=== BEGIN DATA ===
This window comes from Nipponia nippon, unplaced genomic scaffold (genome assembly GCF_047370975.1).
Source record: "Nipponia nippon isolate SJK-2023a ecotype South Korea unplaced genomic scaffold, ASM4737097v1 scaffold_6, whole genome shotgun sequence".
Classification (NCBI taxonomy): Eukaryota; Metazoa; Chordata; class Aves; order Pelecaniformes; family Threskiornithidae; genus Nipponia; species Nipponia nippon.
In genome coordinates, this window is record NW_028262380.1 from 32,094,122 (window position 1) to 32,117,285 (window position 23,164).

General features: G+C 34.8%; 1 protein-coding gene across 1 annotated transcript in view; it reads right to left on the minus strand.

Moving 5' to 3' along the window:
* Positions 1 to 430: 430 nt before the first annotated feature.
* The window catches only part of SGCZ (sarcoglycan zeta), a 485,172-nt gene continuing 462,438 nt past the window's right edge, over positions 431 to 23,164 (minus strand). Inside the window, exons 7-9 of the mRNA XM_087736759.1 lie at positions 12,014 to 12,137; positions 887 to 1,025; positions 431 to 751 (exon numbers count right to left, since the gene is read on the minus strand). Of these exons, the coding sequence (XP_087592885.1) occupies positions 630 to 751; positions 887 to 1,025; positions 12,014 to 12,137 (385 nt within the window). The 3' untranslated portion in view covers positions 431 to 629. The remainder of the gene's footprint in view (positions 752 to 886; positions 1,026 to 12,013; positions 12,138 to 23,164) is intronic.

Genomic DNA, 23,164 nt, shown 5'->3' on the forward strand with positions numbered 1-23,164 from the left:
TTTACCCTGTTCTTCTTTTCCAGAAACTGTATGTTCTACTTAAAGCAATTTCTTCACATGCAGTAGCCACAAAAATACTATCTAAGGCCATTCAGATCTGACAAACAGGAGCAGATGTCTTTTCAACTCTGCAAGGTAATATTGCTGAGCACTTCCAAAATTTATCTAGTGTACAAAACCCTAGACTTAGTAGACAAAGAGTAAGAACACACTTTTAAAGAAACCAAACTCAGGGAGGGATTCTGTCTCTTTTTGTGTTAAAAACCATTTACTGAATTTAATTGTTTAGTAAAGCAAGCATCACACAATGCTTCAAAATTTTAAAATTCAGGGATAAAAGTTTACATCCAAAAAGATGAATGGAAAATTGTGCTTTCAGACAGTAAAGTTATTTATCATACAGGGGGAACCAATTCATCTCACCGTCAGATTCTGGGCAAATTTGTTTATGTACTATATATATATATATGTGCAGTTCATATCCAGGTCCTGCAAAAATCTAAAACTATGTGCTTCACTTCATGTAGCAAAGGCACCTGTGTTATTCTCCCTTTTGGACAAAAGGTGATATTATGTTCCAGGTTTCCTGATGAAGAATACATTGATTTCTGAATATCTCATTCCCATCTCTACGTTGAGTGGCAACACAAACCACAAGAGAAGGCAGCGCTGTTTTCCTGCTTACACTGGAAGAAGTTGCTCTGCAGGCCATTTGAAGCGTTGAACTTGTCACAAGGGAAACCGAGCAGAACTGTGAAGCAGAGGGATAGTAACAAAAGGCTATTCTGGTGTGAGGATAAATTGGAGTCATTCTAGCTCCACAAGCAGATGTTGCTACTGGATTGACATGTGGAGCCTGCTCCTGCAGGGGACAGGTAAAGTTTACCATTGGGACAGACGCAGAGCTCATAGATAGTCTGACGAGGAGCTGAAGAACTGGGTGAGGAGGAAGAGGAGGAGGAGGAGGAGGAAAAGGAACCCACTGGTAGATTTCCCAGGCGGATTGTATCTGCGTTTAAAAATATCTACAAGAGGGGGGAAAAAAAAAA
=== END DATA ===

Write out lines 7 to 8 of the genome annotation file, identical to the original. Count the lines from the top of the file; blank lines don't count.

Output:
* Positions 1 to 430: 430 nt before the first annotated feature.
* The window catches only part of SGCZ (sarcoglycan zeta), a 485,172-nt gene continuing 462,438 nt past the window's right edge, over positions 431 to 23,164 (minus strand). Inside the window, exons 7-9 of the mRNA XM_087736759.1 lie at positions 12,014 to 12,137; positions 887 to 1,025; positions 431 to 751 (exon numbers count right to left, since the gene is read on the minus strand). Of these exons, the coding sequence (XP_087592885.1) occupies positions 630 to 751; positions 887 to 1,025; positions 12,014 to 12,137 (385 nt within the window). The 3' untranslated portion in view covers positions 431 to 629. The remainder of the gene's footprint in view (positions 752 to 886; positions 1,026 to 12,013; positions 12,138 to 23,164) is intronic.